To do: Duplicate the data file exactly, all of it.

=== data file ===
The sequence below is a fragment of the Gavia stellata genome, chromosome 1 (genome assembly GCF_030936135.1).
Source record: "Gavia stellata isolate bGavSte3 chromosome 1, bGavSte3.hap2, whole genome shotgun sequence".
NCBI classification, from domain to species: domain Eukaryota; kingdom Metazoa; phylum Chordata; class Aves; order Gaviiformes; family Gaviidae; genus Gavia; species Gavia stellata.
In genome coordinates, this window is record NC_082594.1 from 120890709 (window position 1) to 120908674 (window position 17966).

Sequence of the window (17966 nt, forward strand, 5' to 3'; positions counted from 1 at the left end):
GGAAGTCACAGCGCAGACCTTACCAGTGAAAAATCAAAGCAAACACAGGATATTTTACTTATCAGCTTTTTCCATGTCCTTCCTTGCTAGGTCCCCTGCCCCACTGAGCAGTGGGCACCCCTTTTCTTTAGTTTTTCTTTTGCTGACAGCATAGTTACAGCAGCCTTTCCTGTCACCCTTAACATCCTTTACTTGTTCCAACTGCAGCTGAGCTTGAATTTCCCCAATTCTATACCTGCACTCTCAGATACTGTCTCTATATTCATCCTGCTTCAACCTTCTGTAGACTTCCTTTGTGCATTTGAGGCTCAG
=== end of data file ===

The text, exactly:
The sequence below is a fragment of the Gavia stellata genome, chromosome 1 (genome assembly GCF_030936135.1).
Source record: "Gavia stellata isolate bGavSte3 chromosome 1, bGavSte3.hap2, whole genome shotgun sequence".
NCBI classification, from domain to species: domain Eukaryota; kingdom Metazoa; phylum Chordata; class Aves; order Gaviiformes; family Gaviidae; genus Gavia; species Gavia stellata.
In genome coordinates, this window is record NC_082594.1 from 120890709 (window position 1) to 120908674 (window position 17966).

Sequence of the window (17966 nt, forward strand, 5' to 3'; positions counted from 1 at the left end):
GGAAGTCACAGCGCAGACCTTACCAGTGAAAAATCAAAGCAAACACAGGATATTTTACTTATCAGCTTTTTCCATGTCCTTCCTTGCTAGGTCCCCTGCCCCACTGAGCAGTGGGCACCCCTTTTCTTTAGTTTTTCTTTTGCTGACAGCATAGTTACAGCAGCCTTTCCTGTCACCCTTAACATCCTTTACTTGTTCCAACTGCAGCTGAGCTTGAATTTCCCCAATTCTATACCTGCACTCTCAGATACTGTCTCTATATTCATCCTGCTTCAACCTTCTGTAGACTTCCTTTGTGCATTTGAGGCTCAG